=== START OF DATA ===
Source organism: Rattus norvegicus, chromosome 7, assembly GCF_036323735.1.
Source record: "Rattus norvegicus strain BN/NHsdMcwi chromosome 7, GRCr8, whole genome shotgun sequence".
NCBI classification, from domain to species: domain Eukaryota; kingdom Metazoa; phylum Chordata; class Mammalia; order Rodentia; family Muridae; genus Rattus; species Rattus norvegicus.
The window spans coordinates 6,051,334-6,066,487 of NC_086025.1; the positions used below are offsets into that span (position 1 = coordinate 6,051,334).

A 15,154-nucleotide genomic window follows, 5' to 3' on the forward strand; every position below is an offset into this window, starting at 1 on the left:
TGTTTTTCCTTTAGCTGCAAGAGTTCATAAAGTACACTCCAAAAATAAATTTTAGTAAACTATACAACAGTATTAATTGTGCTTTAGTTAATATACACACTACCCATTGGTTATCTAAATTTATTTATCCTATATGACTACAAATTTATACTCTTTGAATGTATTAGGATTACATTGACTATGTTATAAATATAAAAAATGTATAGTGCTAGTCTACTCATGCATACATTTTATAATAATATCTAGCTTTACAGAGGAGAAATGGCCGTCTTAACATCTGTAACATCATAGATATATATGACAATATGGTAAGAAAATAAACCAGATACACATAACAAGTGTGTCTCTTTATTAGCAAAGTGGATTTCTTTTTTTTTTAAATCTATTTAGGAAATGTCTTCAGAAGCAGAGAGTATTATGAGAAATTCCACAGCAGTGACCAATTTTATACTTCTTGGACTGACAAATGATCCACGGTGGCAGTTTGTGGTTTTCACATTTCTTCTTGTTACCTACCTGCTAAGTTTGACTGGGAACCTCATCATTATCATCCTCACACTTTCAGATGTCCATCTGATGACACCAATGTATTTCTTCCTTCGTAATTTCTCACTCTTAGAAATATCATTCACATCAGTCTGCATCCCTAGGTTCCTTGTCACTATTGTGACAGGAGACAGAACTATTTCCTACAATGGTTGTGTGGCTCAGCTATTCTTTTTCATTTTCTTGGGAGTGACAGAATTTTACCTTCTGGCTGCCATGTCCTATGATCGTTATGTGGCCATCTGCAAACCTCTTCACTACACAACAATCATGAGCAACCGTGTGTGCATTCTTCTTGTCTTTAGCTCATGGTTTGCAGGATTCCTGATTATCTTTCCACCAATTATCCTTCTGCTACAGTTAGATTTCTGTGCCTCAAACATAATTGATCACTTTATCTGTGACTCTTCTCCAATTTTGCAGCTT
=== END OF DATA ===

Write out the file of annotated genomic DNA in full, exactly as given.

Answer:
Source organism: Rattus norvegicus, chromosome 7, assembly GCF_036323735.1.
Source record: "Rattus norvegicus strain BN/NHsdMcwi chromosome 7, GRCr8, whole genome shotgun sequence".
NCBI classification, from domain to species: domain Eukaryota; kingdom Metazoa; phylum Chordata; class Mammalia; order Rodentia; family Muridae; genus Rattus; species Rattus norvegicus.
The window spans coordinates 6,051,334-6,066,487 of NC_086025.1; the positions used below are offsets into that span (position 1 = coordinate 6,051,334).

A 15,154-nucleotide genomic window follows, 5' to 3' on the forward strand; every position below is an offset into this window, starting at 1 on the left:
TGTTTTTCCTTTAGCTGCAAGAGTTCATAAAGTACACTCCAAAAATAAATTTTAGTAAACTATACAACAGTATTAATTGTGCTTTAGTTAATATACACACTACCCATTGGTTATCTAAATTTATTTATCCTATATGACTACAAATTTATACTCTTTGAATGTATTAGGATTACATTGACTATGTTATAAATATAAAAAATGTATAGTGCTAGTCTACTCATGCATACATTTTATAATAATATCTAGCTTTACAGAGGAGAAATGGCCGTCTTAACATCTGTAACATCATAGATATATATGACAATATGGTAAGAAAATAAACCAGATACACATAACAAGTGTGTCTCTTTATTAGCAAAGTGGATTTCTTTTTTTTTTAAATCTATTTAGGAAATGTCTTCAGAAGCAGAGAGTATTATGAGAAATTCCACAGCAGTGACCAATTTTATACTTCTTGGACTGACAAATGATCCACGGTGGCAGTTTGTGGTTTTCACATTTCTTCTTGTTACCTACCTGCTAAGTTTGACTGGGAACCTCATCATTATCATCCTCACACTTTCAGATGTCCATCTGATGACACCAATGTATTTCTTCCTTCGTAATTTCTCACTCTTAGAAATATCATTCACATCAGTCTGCATCCCTAGGTTCCTTGTCACTATTGTGACAGGAGACAGAACTATTTCCTACAATGGTTGTGTGGCTCAGCTATTCTTTTTCATTTTCTTGGGAGTGACAGAATTTTACCTTCTGGCTGCCATGTCCTATGATCGTTATGTGGCCATCTGCAAACCTCTTCACTACACAACAATCATGAGCAACCGTGTGTGCATTCTTCTTGTCTTTAGCTCATGGTTTGCAGGATTCCTGATTATCTTTCCACCAATTATCCTTCTGCTACAGTTAGATTTCTGTGCCTCAAACATAATTGATCACTTTATCTGTGACTCTTCTCCAATTTTGCAGCTT